Game jams are hackathons for video games. These are challenges set up to produce a game within a time frame of between 24 to 72 hours with participants taking on various roles to produce a game.

These are a great way to gain experience, not only in active game development, but also in replicating the discipline of working as part of a team to a deadline. The contacts you make will be valuable ways of meeting other aspiring developers, enhancing and growing your network.

You can use the final product as a showcase of the work you’ve done, make sure to share these on industry blogs to show off your skills. 

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5. Engage With Online Communities




Building connections and relationships via online communities is vital to getting your name and skills recognized. Communities on Reddit, Discord, Slack, Gamasutra, and regional user groups are great ways to interact with industry professionals who can offer advice or even jobs. 

Publishing reviews, mini articles, and opinion pieces on games are ways to express your love of gaming and to get yourself noticed. They can also provide content for your own personal site.

6. Create Your Own Gaming Site


Your own gaming site is your best form of self-promotion. It can act as an online portfolio of your work. Remember to put your best work up front - any indie games, game jams and artwork or programming are the best display of your talent and skill.

Post your reviews and online content contribution to allow recruiters to see how active you are in communities and display your passion for gaming.

Showing your thought process from initial concept to execution on a project will allow future recruiters to understand if you will be a good cultural fit with their company.

In many ways your website will be more important than a tradition CV, it will be your personal showreel. Be entrepreneurial by treating your site as an expression of your own personal brand.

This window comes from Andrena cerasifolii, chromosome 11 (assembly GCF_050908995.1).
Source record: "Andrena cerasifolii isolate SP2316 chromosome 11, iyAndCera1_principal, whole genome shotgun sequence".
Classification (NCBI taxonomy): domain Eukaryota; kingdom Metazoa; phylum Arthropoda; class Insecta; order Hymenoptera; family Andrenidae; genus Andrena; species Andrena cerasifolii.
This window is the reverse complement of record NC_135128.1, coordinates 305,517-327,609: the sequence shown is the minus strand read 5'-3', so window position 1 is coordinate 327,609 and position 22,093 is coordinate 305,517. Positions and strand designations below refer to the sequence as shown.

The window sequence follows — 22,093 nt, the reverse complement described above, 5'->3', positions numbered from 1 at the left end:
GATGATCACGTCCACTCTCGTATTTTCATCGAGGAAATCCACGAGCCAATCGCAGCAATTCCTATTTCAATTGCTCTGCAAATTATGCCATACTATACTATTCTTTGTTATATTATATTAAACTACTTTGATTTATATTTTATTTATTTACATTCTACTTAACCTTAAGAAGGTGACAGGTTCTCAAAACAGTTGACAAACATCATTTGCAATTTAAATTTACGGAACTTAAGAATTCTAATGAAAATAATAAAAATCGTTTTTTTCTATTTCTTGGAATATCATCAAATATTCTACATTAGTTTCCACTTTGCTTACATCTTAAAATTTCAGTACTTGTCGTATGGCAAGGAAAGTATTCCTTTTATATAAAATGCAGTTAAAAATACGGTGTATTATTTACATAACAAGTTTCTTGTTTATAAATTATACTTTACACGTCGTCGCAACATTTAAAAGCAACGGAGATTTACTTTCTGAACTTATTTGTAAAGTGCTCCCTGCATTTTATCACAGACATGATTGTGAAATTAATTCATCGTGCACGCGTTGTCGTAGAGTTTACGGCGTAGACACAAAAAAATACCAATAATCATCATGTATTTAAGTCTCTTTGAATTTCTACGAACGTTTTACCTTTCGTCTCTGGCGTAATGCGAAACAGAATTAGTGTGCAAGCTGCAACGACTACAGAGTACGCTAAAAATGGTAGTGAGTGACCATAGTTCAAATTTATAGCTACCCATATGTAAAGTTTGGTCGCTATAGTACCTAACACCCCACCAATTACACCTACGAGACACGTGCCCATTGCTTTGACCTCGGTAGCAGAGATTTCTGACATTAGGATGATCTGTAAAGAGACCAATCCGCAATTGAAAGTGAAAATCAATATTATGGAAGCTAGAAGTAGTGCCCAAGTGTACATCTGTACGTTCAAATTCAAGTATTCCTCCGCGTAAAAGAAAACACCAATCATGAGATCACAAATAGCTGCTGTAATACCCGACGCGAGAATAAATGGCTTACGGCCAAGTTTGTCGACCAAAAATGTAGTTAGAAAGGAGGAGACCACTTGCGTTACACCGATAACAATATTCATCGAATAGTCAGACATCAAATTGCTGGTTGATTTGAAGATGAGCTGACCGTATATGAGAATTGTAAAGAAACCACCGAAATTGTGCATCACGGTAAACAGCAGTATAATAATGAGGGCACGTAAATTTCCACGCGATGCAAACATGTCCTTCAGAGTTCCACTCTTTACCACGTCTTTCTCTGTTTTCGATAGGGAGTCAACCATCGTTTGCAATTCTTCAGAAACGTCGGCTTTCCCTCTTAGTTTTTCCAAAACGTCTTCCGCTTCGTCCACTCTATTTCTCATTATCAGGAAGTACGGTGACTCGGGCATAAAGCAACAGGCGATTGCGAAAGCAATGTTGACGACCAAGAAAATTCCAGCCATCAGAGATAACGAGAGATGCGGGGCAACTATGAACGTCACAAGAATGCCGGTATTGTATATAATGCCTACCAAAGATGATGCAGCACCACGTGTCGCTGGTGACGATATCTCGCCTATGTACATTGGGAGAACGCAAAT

7. Secure an Internship with a Gaming Company




Game development is a the kind of job that some enthusiasts would do for free just for the love of it. While your key goal is to get paid for your work, getting an internship with a company you want to work for is one way to get your foot in the door. This option is not viable for everyone, but it can be an excellent way of gaining hands-on experience while networking at the same time.

Being on the sidelines as an intern puts you in prime position for any jobs that may become available (provided you've made a good impression!). Even if you don’t nab a placement at the end of your tenure it is another stepping stone to your future career.

8. Get a Job in QA with a Gaming Company 


Entry level jobs in the industry work in Quality Assurance. What better way to kick start your career than to be paid to play games!

You will be expected to break games still in production and push them their limits. Expanding your knowledge of gaming while having fun trying to outsmart the developers. As with internships QA positions make you ripe for the picking if and when new positions become available.

Getting a job in game development requires a multi-pronged approach. There are many gateways into the gaming industry, and your story will be different from the next person’s. The best resource you have is your passion for the industry. Focus your love of gaming into your own unique path to your dream career. Get out there, hustle, educate yourself and network the industry. And don’t give up!

Header image: Borderlands 3 © 2019 Gearbox


Keen to get a job in game development?

CG Spectrum offers specialized Game Art, Design and Programming courses for those who are serious about getting a job in game development. Courses are 100% online, and you will be mentored by industry experts who have worked for major game studios. 

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Tags:   Game Design ,   Game Development ,   Game Programming